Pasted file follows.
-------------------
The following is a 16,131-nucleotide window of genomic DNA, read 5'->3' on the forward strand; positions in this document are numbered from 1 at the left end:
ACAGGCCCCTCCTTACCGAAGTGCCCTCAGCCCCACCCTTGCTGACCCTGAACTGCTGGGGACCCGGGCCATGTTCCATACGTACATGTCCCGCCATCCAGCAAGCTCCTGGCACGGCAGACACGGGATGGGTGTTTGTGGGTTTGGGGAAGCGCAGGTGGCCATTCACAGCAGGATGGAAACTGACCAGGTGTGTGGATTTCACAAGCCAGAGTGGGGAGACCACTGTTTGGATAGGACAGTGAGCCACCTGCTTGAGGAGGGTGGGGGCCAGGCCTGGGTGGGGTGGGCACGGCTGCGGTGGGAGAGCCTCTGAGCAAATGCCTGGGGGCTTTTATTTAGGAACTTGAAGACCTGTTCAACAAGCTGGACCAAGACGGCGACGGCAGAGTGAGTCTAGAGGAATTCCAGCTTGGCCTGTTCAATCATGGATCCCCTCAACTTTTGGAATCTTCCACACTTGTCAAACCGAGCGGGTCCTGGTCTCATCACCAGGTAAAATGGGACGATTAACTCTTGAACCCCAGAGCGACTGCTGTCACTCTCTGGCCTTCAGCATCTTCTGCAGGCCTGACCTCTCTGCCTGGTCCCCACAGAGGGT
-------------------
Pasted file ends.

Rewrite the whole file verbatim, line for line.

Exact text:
The following is a 16,131-nucleotide window of genomic DNA, read 5'->3' on the forward strand; positions in this document are numbered from 1 at the left end:
ACAGGCCCCTCCTTACCGAAGTGCCCTCAGCCCCACCCTTGCTGACCCTGAACTGCTGGGGACCCGGGCCATGTTCCATACGTACATGTCCCGCCATCCAGCAAGCTCCTGGCACGGCAGACACGGGATGGGTGTTTGTGGGTTTGGGGAAGCGCAGGTGGCCATTCACAGCAGGATGGAAACTGACCAGGTGTGTGGATTTCACAAGCCAGAGTGGGGAGACCACTGTTTGGATAGGACAGTGAGCCACCTGCTTGAGGAGGGTGGGGGCCAGGCCTGGGTGGGGTGGGCACGGCTGCGGTGGGAGAGCCTCTGAGCAAATGCCTGGGGGCTTTTATTTAGGAACTTGAAGACCTGTTCAACAAGCTGGACCAAGACGGCGACGGCAGAGTGAGTCTAGAGGAATTCCAGCTTGGCCTGTTCAATCATGGATCCCCTCAACTTTTGGAATCTTCCACACTTGTCAAACCGAGCGGGTCCTGGTCTCATCACCAGGTAAAATGGGACGATTAACTCTTGAACCCCAGAGCGACTGCTGTCACTCTCTGGCCTTCAGCATCTTCTGCAGGCCTGACCTCTCTGCCTGGTCCCCACAGAGGGT